This section describes the primary Temporal workflow concepts and terminology. You should take the time to skim over these terms to give you come context as you dive further in.
Workflow implementations are typically organized into workflows that make decisions determining what's do be done and activities that actually perform the work. For example, workflows may decide to read/write something to a database or call an external service and then then workflow will call an activity to actually perform the operation.
You can think of a workflow as the decider and activities as the primary way for workflows to interact with the outside world, which a workflow should never do directly.
These are workflows that were started in the context of another workflow.
Stubs provide a way define workflows and activities using an interface such that you'll be able to start and interact with workflows and activities using strongly typed methods that will be verified by the .NET compiler when building your code.
This capability was pioneered by Temporal with their Java API and we were strongly encouraged to go this route for .NET (which was an easy decision since it's obviously better). The Go Temporal client does not implement stubs.
These are top-level workflows that were not started as a child workflow.
Temporal tracks workflow and activity executions such that the past decisions and workflow state is durably persisted to the cluster database. This is the secret that allows developers to author workflows as basic code when under the covers, the workflow is essentially a state machine.
Temporal is is a multi tenant service. The unit of isolation is called a namespace. Each namespace acts as a namespace for task list names as well as workflow Ids. For example, when a workflow is started, it is started in a specific namespace. Temporal guarantees a unique workflow Id within a namespace, and supports running workflow executions to use the same workflow Id if they are in different namespaces.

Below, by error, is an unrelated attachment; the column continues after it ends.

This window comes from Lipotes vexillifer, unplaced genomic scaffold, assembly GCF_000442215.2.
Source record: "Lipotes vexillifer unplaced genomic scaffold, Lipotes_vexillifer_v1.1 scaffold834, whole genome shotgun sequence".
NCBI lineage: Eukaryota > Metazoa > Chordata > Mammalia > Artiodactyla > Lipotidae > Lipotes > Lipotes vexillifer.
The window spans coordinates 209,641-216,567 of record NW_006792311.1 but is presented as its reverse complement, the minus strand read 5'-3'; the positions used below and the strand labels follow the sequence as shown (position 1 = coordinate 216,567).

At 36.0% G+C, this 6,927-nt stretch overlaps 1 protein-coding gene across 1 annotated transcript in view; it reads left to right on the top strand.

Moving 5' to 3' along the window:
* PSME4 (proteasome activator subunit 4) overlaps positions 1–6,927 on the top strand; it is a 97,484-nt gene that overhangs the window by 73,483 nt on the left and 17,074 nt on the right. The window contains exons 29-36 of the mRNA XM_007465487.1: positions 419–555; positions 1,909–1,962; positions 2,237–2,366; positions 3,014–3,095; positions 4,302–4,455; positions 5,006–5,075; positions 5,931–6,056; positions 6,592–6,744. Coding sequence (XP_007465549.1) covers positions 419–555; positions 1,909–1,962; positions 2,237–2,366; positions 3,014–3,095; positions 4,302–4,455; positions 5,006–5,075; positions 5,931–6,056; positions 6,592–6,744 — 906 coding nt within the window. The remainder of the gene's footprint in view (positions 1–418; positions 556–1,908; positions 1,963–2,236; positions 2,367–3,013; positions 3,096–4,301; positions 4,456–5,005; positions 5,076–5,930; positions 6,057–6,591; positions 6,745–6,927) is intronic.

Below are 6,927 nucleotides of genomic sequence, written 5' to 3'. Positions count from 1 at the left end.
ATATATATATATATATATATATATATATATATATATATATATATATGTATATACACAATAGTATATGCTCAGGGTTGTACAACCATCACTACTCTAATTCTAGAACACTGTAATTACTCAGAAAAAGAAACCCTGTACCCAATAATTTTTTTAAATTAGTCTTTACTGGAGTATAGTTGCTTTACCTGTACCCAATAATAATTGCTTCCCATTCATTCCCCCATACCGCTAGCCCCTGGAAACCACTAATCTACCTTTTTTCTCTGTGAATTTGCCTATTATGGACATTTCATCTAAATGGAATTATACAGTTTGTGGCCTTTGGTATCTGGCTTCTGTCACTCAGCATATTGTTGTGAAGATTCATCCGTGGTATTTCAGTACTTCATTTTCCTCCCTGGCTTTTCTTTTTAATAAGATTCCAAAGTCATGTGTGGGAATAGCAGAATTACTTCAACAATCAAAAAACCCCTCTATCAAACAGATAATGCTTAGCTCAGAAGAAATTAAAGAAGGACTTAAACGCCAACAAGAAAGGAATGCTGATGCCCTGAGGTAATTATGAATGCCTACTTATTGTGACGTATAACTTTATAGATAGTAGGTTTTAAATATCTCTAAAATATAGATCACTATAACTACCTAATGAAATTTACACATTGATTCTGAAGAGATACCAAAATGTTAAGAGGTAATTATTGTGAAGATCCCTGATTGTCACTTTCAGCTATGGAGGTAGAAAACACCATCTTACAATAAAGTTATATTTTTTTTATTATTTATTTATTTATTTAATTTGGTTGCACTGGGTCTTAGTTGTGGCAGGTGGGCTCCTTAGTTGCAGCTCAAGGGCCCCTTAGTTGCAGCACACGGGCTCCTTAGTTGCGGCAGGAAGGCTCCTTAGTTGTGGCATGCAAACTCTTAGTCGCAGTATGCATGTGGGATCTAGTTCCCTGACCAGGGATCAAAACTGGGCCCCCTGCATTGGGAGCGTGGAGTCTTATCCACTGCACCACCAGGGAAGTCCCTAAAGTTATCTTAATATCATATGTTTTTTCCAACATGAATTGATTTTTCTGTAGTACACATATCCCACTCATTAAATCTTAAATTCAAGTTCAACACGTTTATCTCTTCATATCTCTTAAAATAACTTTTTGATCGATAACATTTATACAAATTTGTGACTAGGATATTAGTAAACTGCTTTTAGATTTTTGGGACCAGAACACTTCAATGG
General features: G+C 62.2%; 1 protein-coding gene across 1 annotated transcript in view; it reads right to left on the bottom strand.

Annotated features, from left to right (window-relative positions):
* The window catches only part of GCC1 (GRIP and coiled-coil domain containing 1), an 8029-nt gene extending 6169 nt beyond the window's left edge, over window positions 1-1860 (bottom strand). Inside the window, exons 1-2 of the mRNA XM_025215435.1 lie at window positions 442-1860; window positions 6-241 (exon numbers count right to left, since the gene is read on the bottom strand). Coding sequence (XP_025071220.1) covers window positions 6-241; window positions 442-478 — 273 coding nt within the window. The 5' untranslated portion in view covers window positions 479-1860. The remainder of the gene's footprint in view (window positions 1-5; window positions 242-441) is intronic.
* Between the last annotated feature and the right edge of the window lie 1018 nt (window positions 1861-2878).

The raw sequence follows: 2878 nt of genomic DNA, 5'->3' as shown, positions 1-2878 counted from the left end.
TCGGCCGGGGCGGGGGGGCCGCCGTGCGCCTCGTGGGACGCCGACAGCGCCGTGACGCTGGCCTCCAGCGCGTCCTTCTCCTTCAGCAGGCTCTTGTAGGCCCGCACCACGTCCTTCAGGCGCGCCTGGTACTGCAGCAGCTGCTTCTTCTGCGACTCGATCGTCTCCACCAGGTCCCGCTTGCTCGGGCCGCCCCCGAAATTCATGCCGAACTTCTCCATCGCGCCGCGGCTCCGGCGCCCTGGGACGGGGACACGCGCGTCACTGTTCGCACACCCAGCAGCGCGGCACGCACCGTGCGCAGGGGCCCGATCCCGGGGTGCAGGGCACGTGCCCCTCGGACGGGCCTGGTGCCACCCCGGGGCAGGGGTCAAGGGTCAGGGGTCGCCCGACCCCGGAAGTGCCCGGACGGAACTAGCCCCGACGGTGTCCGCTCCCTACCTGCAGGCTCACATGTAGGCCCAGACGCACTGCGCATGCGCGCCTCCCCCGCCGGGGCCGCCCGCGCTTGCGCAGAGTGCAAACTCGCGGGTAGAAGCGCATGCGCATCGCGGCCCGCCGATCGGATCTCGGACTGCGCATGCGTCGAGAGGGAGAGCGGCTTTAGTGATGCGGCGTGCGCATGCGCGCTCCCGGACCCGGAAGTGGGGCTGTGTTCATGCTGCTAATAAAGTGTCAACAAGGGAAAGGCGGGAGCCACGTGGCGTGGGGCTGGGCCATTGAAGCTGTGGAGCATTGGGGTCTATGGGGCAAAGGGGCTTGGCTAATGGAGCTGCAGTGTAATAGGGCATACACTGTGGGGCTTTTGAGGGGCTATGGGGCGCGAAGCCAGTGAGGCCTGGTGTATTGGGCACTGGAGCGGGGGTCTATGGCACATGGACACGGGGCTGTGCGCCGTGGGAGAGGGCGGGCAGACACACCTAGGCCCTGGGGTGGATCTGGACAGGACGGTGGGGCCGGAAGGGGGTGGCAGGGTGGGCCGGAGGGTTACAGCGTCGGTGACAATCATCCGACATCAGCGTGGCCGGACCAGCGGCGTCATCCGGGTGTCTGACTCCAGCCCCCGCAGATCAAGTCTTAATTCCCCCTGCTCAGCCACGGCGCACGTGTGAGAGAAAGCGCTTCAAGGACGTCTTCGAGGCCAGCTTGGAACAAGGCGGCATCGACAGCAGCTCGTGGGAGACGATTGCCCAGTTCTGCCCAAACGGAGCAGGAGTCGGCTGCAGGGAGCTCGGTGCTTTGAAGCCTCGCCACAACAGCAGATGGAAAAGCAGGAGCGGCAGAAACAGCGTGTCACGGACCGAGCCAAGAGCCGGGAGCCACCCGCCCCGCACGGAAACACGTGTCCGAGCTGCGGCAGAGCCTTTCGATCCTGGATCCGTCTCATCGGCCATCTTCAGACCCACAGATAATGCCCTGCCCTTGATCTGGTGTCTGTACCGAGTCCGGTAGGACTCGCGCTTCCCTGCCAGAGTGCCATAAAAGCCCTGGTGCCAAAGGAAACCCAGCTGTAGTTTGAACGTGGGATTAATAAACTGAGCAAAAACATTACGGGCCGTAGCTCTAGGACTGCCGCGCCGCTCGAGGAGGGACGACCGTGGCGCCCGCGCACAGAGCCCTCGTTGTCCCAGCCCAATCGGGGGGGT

Various configuration options like retention period or archival destination are configured per namespace as well through a special CRUD API or through the Temporal CLI. In the multi-cluster deployment, namespace is a unit of fail-over. Each namespace can only be active on a single Temporal cluster at a time. However, different namespaces can be active in different clusters and can fail-over independently.
Started workflows can be queried synchronously by client applications to retrieve information about the current state of the workflow. This is a read-only operation and a query must never modify workflow state.
Temporal assigns a UUID to each execution of a workflow so they can be uniquely identified. This differs from the workflow ID which is essentially the name of the workflow. For example, you could start a workflow managing a user's junk email folder with a workflow ID like firstname.lastname@example.org-JUNK. Then you could manage, query, or signal the workflow using this stable name. Temporal will assign a UUID as the run ID and if the workflow restarts itself, the new run will retain the same workflow ID, but will be assigned a new run ID.